Unsolicited advice and pregnancy are like drunkards and a frat party, you can’t have one without the other. My decision to find out the gender of our child was analyzed and critiqued by a grocery store clerk. What I truly wasn’t prepared or hormonally stable enough for was the shock value I encountered. I am referring to the sheer volume of horror stories I fielded during my pregnancy. It was like my physical presence as a pregnant woman triggered everyone’s desire to reminisce about their darkest and craziest pregnancy/parenting stories.
Does all social etiquette fly out the window when there’s a pregnant woman in the room? (Note: I am not referring to advice that was solicited. I had a couple good friends and a sister who I frequently asked for honest answers to my questions about pregnancy and parenting.) By all means skip the third mimosa at my baby shower if prevents me from hearing about your son’s accidental home birth.
The faux pas don’t end with unwarranted pregnancy stories; the worst and most psychologically destructive for my delicate emotional state during pregnancy were the grossly exaggerated horrors of parenting. I grew exhausted of the phrases “get your sleep now…” “do things for yourself now– you won’t have time once the baby arrives” “enjoy your spouse now, just wait…” or “go out while you still can!” Welcome to the trend of new parent verbal hazing?! The most flabbergasting element of these comments was the necessary ignorance it would require to infer a pregnant woman has the capacity to “enjoy her sleep” or “enjoy date nights with her spouse.” Um, these pensive memos are about seven months too late. If these comments are flying out of your mouth and you’ve endured a pregnancy, your memory is corrupted by amnesia. Pregnant women don’t enjoy a blissful night’s sleep and I certainly didn’t enjoy lugging an extra 30 lbs to a romantic restaurant or fawning all over my husband at dinner while my acid reflux ripped apart my internal organs. There is a hierarchy for the unwarranted remarks I fell victim to and gracing the top is the “ready for this?” remark. If you haven’t experienced it yet, you will. This is when someone’s child is having an earth-shattering public meltdown (obviously one of the worst parenting days) and the parents point to their child and say “ready for this?” Really?!? What am I going to do go back in time and not get pregnant? Think McFly think!!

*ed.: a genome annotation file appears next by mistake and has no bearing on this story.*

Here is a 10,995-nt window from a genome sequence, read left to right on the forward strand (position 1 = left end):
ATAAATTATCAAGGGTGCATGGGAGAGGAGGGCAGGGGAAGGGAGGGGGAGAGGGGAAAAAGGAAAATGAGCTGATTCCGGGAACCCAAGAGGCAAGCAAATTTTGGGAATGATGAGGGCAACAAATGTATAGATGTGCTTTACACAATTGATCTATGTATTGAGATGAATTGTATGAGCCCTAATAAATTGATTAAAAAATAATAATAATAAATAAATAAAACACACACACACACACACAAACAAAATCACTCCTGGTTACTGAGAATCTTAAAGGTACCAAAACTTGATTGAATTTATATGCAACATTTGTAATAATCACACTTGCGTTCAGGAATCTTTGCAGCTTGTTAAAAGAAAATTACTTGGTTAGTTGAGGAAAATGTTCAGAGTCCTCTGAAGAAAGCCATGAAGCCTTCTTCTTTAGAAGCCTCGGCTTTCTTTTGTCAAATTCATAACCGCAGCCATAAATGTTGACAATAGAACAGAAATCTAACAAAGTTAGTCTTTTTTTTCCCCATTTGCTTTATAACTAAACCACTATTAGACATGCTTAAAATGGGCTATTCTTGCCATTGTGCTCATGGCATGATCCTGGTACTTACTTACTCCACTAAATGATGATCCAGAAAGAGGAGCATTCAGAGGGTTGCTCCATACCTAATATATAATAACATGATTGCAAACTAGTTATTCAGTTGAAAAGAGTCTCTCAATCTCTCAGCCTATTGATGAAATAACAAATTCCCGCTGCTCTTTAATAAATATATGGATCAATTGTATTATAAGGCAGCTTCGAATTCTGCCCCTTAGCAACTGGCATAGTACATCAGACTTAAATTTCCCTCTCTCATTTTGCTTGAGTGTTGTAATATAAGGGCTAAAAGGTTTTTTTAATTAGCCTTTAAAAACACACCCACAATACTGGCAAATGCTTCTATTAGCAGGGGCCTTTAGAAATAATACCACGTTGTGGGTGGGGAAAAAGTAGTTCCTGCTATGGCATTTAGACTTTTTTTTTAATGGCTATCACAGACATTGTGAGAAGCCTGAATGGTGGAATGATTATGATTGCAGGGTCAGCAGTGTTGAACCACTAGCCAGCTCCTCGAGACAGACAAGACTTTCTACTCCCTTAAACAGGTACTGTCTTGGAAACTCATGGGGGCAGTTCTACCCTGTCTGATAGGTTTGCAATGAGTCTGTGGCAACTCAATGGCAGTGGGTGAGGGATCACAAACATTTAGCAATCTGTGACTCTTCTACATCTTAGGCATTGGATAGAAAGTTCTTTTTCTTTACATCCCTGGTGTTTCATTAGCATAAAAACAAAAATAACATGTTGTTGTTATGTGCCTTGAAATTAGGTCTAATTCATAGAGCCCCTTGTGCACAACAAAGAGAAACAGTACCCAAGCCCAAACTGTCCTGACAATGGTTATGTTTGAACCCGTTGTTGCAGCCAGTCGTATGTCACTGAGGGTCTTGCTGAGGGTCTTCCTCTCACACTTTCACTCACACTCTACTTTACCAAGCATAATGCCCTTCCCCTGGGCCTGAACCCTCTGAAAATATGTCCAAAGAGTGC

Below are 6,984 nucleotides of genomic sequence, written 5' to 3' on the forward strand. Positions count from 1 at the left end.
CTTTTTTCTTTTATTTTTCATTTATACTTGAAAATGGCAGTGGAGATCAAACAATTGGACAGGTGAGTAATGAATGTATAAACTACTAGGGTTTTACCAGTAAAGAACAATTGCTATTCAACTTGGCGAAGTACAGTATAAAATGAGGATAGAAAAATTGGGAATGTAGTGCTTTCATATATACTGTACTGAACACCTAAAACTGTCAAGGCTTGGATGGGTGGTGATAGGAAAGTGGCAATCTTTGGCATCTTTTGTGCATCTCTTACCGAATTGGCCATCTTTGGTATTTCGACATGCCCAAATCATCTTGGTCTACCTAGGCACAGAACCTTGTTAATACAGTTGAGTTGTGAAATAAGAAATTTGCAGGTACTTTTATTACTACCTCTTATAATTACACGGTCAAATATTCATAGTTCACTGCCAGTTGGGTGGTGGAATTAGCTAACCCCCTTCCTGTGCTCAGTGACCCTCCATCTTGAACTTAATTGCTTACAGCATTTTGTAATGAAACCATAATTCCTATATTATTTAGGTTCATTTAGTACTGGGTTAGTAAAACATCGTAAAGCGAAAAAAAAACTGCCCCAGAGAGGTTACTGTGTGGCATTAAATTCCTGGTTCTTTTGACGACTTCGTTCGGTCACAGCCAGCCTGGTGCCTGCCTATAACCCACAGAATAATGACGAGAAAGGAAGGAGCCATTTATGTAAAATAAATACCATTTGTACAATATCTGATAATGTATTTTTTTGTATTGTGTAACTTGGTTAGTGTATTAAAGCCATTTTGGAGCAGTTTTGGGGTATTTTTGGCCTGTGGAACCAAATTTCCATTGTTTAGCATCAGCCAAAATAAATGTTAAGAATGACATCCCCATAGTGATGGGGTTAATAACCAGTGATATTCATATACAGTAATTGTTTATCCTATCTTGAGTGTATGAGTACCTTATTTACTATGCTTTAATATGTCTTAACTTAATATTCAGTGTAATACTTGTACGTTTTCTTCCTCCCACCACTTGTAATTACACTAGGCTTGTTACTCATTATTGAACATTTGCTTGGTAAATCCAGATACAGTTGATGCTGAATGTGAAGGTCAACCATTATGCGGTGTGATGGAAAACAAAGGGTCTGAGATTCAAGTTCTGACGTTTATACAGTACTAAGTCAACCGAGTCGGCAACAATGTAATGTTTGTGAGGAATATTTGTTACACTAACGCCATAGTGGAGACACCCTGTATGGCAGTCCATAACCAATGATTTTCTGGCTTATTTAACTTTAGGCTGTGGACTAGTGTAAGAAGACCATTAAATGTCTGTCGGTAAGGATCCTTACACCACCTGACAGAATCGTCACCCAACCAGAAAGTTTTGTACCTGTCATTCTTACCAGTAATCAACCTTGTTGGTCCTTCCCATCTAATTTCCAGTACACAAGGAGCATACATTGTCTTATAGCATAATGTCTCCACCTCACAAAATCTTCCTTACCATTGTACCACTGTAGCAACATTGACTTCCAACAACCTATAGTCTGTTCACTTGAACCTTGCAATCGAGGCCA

I get that parents want to commiserate but can you do this with another parent instead of bringing down an innocent and naive pregnant woman? After being completely lambasted for six months I remember scouring the internet one night in a complete panic for any article that would spin parenting in a positive light. I needed reassurance that a plague of misery wasn’t headed my way. Most of what I found was “here’s the 300,000 selfless things I’ve had to do in the past two days but it’s completely worth it” parenting articles. Here’s the article I wish I would have found when I needed reassurance: (it’s not applicable to the first couple weeks which were a complete shit show)
Yes, parenting is difficult but I am here to tell you the verbal hazing is unnecessary! You can get sleep as a parent (you may need to go to bed at 8:30 pm but you can get it), you still spend alone time with your spouse, you can spend thirty minutes doing your makeup (if it’s really that important to you), and you can even go out–enjoying it more since it’s less frequent. I’m not asserting your life remains status quo but you can find time to do things you love and enjoy gluttonous endeavors once you’re a parent. As long as you have a supportive spouse and find the right balance a lot remains the same. It’s OK for your child to entertain himself while you take a quick shower or do your hair. My husband and I spend our nights identically to those pre-child: watching bad reality TV or having a drink and hanging out. I still have time to shower daily, do my nails, workout, etc. The difference is prioritizing what I spend time doing when I have free time since it’s more infrequent.
I’ll prepare myself for the “just wait until you have a toddler” or “just wait until you have multiple children” remarks but I wanted to project out positive energy for all the women enduring pregnancy for the first-time; I know I needed it and couldn’t find it. My life is more challenging and rewarding but oddly similar to how it was in the past. I undoubtedly have a lot more to learn about the sacrifices of being a parent in the coming years as my child gets older and subsequently more adversarial or I add another into the mix. Every parent needs comic relief, it’s like any job and some days you want to quit, so I fully intend on joking about the trials and tribulations on my blog. However, I will always steer clear from comparing myself to other parents or complaining endlessly about being a parent. My goal is to stay positive and support all parents since we all have our own unique set of challenges. For all the first-time parents, welcome to the “club”, and forgive us for terrifying you on our “bad parenting” days.